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Issue No. 257 01 April 2005  

Icarus Rising
Right now John Howard is flying. Watch him soar in his Vodafone track-suit, further than the Hawke into unchartered skies.


Interview: Australia@Work
Labor's Penny Wong has the job of getting more people into the workplace and keeping companies honest. In her spare time ....

Unions: State of the Union
Unions NSW secretary John Robertson unveils the annual survey of attitudes of workers to their jobs, thier lives and the union.

Industrial: Fashion Accessories
Jim Marr unpacks the unlikely claim of a suburban house to be considered the New Mecca of the New Right �

Legal: Leg Before Picket
Chris White looks at how the federal industrial changes will impact on the basic right to strike.

Politics: Business Welfare Brats
Neale Towart asks why the only form of legitmate welfare seems to be going to the top end of town.

Health: Cannabis Controversy
Zoe Reynolds looks at how drug and alcohol testing is leading to some addled outcomes.

Economics: Debt, Deficit, Downturn
As the indicators head south, Frank Stilwell wonders whether it is the way we do economics that is to blame.

History: Politics In The Pubs
Phil Doyle reports on the increasingly-popular Struggles, Scabs and Schooners day out.

Review: Three Bob's Worth
Doing their best Margaret and David, Tara de Boehmler and Tim Brunero have different takes on the new Australian flick Three Dollars.

Poetry: Do The Slowly Chokie
Workers Online bard David Peetz teaches how workers to dance to Howard's industrial laws.


 Health System to Subsidise Shonks

 Who Likes Bing Lee?

 Death Threats Shut Campsie

 Thumbs Down for Union Busters

 Advocate Pours Salt on Wound

 United Front Beats Drug Boss

 Kev Backs Double Standard

 Victorian Morality Shafts Teacher

 Doctors Prescribe More

 Multinational Banks Jobs

 Working Class Idol

 Greens Protect Entitlements

 Activist�s What�s On


The Soapbox
Notes From a Laneway
Mental Health Workers Alliance member Toby Raeburn shares a week on the frontline.

The Locker Room
War, Plus The Shooting
The Socceroos aren�t their own worst enemy after all, or so says Phil Doyle

Life Imitates Art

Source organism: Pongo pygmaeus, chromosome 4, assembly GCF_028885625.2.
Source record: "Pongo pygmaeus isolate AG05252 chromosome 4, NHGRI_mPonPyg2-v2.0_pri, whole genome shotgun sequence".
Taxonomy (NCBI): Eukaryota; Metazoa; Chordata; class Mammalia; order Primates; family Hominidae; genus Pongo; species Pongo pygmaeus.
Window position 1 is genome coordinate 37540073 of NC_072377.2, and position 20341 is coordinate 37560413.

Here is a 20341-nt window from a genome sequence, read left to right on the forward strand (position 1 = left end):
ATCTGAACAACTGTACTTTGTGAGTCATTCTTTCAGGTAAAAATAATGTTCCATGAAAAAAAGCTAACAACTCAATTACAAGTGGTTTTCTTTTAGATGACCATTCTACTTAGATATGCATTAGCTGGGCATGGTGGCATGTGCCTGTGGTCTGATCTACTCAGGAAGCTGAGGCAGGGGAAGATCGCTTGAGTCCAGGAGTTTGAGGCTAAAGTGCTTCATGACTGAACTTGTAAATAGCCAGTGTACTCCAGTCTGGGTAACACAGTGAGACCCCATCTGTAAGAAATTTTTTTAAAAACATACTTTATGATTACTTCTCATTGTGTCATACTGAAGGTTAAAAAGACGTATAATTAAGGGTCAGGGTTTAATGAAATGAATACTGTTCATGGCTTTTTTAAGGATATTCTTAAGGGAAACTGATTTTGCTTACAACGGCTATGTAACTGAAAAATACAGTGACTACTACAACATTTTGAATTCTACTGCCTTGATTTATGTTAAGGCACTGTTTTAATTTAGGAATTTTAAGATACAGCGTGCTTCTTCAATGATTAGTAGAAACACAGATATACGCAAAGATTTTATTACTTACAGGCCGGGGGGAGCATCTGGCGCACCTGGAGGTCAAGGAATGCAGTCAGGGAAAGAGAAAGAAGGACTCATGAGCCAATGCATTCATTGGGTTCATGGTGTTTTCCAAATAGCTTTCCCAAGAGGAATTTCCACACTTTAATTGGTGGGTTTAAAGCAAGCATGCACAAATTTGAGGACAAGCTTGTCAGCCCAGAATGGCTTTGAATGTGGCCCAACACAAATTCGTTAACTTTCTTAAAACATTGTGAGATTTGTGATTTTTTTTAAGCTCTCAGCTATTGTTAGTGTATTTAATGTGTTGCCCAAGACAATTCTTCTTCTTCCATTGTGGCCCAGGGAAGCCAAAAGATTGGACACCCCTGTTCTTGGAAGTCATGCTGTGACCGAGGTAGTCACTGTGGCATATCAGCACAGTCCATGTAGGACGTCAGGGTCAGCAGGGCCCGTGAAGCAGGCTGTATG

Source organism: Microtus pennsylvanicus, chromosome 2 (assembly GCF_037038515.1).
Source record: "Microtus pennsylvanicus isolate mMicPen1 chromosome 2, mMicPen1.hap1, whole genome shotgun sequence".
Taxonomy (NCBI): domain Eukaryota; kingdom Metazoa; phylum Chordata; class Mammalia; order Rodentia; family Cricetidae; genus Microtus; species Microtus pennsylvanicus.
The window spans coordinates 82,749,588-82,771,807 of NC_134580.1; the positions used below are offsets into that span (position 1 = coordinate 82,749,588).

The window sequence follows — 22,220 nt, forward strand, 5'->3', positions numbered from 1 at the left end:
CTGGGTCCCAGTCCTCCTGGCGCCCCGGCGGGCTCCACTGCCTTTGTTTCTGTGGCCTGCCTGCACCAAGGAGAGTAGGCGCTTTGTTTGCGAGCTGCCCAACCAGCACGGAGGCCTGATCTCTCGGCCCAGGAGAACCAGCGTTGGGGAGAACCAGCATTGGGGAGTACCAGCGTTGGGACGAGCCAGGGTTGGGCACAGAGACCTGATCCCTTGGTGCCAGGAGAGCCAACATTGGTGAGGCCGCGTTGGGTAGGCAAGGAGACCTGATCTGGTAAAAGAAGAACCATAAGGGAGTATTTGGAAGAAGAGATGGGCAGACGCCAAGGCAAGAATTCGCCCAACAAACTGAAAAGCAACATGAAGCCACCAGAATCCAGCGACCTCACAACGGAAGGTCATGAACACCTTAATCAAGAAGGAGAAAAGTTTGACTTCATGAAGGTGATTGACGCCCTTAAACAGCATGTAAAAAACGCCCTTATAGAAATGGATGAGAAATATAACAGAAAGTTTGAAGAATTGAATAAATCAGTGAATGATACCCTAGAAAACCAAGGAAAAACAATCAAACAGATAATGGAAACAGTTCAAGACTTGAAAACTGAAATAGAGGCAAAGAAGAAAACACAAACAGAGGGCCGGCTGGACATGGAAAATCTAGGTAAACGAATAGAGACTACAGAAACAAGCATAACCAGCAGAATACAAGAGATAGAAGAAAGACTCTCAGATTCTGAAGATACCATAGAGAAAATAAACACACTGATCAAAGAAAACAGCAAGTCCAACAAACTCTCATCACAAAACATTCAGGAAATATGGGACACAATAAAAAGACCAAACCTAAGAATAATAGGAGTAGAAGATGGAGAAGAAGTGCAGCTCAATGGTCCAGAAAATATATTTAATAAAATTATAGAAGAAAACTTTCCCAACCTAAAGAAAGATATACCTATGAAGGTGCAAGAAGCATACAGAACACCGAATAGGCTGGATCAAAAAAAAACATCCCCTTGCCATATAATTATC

The jokes have been around for some time about the economic rationalist's approach to the orchestra, writes Evan Jones.

The Westie Wing
Ian West takes the secret passage out of Macquarie Street to deliver his take on NSW Parliamentary Committees and other goings on.

 Students Bear Brunt
 Security Lacking
 Bus Lanes On Vic Rd
 Dirt Cheap Right On Money
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Working Class Idol

Adelaide wharfie Viron Papadoulos has taken out first prize in the MUA Working Class Idol competition with his short film

The winner was selected by a panel of eminent film makers and historians including Tom Zubrycki, John Hughes, Norma Disher and Dr Lisa Milner selected the best of 10 entries from ships and ports around the nation this week.

While Australian Idol has been attracting record crowds, the MUA has been quietly holding a talent quest of its own - not for the latest rap or rock singer, but for wharfies and seafarers who could help relaunch the union film unit first set up in the fifties.

"Our union has a long history of supporting workers in developing their full potential in every aspect of their lives," says MUA national secretary Paddy Crumlin. "Cultural issues are inseparable from industrial and economic issues and we must record and preserve what is ours, ensuring our national identity is not lost in this age of globalisation."

Viron Papadopoulos, 30, a casual wharfie and freelance film maker is an honours graduate in film studies at Flinders University and has been working on documentaries and films for the past 10 years (including the Working Lives series for ABC TV, McLeod's Daughters and the Secret Life of Us). He has also taken out awards for short films in state festivals.

"People's work is their life," said Viron. "That goes for wharfies especially. There is a culture that goes with being a waterside worker. It's iconically Australian. That is one of things that made me want to work on the waterfront. And it's what really made me want to be involved in the establishment of the union film unit."

Sydney wharfie Cooper Silk, 29, works full time for P&O, Darling Harbour while also doing a bit of acting for a film-making friend.

"One of my mates was in Race Around the World on ABC and freelances for television," he said. "I've done stuff for him in front of the camera. So when I saw the union was running a film competition I thought I'd be good at it and I'd give it a go."

Actor and wharfie John Teague, is studying part time at the Actors' PlayHouse in Melbourne while working part time for Toll Stevedoring, Geelong. He took out third prize for his entry MUA News. John has appeared on Blue Heelers and stage plays as well as short films including the 2002 Dendy Awards winner, China Face. He also appears on Hard Yakka and Fox Footy.

"It's hugely important that working people have their say," said John. "A lot of people just clock on and clock off. Work can be really mundane. So I thought I'd highlight some really positive things happening around the place like the wharfies helping out Tsunami victims."

The winning entries will be mailed out to all MUA members, available on the website and screened at stopwork meetings in coming weeks.


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